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Canon 16-35mm f/2.8L USM III - Ultra Wide Zooming in a Crowded City

Canon 16-35mm f/2.8L USM III - Ultra Wide Zooming in a Crowded City

Note to myself. Never do a lens review the day after coming back from a long haul flight. I am so jet lagged. But why is it that the UPS guy always delivers my back ordered stuff, while I'm away?

In any event, I finally got my Canon 16-35mm f/2.8L USM III. It was very exciting for me, because I never got the Mark II version of that lens, nor did I get the Mark I version either. Needless to say, I'm not going be able to do a comparison of the different versions - but that shouldn't be a problem, given that this is a Canon lens, and there ought to be oodles and oodles of photo reviewers reviewing this lens. But I'll save you a whole lot of trouble by telling you what you will discover in comparing this updated version with the previous versions. This latest version will resolve more details at higher resolution, and it is probably better with distortion. 

Anyway, back to my jet lag. There is a reason why I must mention it. In my obvious diminished capacity and my infrequent use of the Canon 5D Mark IV, I had somehow forgotten that the L aperture warning displayed on the top LCD screen meant "Locked". In other words, I couldn't shoot in manual mode, and ended up shooting mostly at ISO 100 and at a much slower shutter speed - in program mode. It was the only way to shoot at any other aperture setting than f/5.6 - albeit decided by the camera and not me. As a result, some images may have experienced some slight motion blur - which I am so so very disappointed at myself in causing - all because I had forgotten to slide that switch to unlock my camera's rear selector wheel.

Well, enough of my goof ups. Though on the bright side, most of my images will not be grainy!

ISO 100, at 28mm, f/2.8, and 1/800s. Some perspective distortion when the subject is not in the center of the frame.

ISO 100, at 35mm, f/6.3, and 1/200s.

ISO 100, at 28mm, f/7.1, and 1/250s. I cut off the feet to minimize the appearance of distortion.

ISO 100, at 35mm, f/7.1, and 1/250s.

Onto the review.

Because this is a Canon lens, I'm not going to discuss extensively about lens details and performance. That's what everyone else is going to do. I'll make some mention of it. But I'm not going to drone on and on about it. Instead, what I've decided to do is give myself a little bit of a challenge. The objective - to get as many shots of Anna without being photobombed by anyone, while still capturing enough of the background for an environmental portrait. I figure that would be more fun to do. And whatever I write about would be in support of what I did, and what I found out using this lens.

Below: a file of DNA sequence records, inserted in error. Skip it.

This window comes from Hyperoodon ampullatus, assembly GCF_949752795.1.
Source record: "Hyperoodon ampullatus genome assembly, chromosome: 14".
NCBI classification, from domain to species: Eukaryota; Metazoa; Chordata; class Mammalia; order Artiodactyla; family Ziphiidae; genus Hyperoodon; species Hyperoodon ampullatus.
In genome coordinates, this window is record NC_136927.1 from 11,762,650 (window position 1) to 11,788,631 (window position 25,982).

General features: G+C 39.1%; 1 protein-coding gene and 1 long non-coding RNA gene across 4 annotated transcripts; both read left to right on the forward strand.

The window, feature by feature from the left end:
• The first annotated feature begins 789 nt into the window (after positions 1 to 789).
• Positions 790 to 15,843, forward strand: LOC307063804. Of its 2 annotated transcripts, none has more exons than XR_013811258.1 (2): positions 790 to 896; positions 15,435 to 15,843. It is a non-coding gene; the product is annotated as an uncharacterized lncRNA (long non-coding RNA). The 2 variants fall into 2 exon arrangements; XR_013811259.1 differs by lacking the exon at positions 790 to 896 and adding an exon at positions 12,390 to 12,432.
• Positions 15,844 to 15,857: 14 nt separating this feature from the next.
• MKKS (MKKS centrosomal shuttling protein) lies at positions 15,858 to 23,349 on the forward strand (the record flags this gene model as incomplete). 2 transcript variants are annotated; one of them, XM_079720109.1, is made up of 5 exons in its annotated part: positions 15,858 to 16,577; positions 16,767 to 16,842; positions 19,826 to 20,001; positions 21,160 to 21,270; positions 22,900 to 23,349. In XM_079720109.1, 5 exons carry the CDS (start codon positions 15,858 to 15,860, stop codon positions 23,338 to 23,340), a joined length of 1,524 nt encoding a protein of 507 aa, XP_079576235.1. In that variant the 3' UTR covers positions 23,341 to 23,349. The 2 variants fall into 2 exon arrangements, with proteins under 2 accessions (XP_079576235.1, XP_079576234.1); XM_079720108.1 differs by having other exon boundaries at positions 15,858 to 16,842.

Hong Kong is a very crowded place. Getting photobombed is a fact of photographic life. You can get photobombed from behind the subject. But often times, you will be photobombed from in front of the subject. It's just something that one should expect. Thing is, the further away you are from the subject, the more likely you're going to be photobombed. People just don't care when they are in a hurry. And believe me, people are always in a hurry in Hong Kong, where the "time is money" mindset is the prevailing attitude.

Mind you, it's not as if my objective required me to use this lens specifically. I could have used an older version of this lens. Or I could have used the Canon 11-24mm f/4L USM lens. Or I could have even gone over to my Nikon and used the Nikon 17-35mm f/2.8ED lens. But since this Mark III version of the Canon 16-35mm lens is new, I think that there will be more people interested in seeing some sample photos from it.

ISO 100, at 28mm, f/3.5, and 1/60s. Very slight barrel distortion. Almost imperceptible.

ISO 100, at 16mm, f/4, and 1/60s. Hand rail simulates the perspective lines, running towards the center - which is the vanishing point of the perspective lines. Shot at my eye level, resulting in distortion.

ISO 100, at 16mm, f/2.8, and 1/30s. Shot at Anna's eye level to minimize distortion.

ISO 400, at 16mm, f/3.5, and 1/640s.

ISO 400, at 35mm, f/3.5, and 1/320s.

The benefit of a wide zoom lens like this Canon 16-35mm is that it allows you to shoot closer. The obvious advantage is that people are less likely to walk in front of the subject, if you are shooting closer. Not so obvious, another advantage of an ultra wide lens like the Canon 16-35mm is how it compresses the image by making the foreground subject bigger while making the background content smaller. As a result, potential photobomb threats in the background are easier to hide behind the subject.

The main problem with shooting closer with an ultra wide lens is the distortion that you will encounter. The trick then is to figure out the best way to frame your composition, in order to optically minimize the appearance of the distortion on the subject - either by shooting from different angles or cropping out areas where the distortion is too extreme.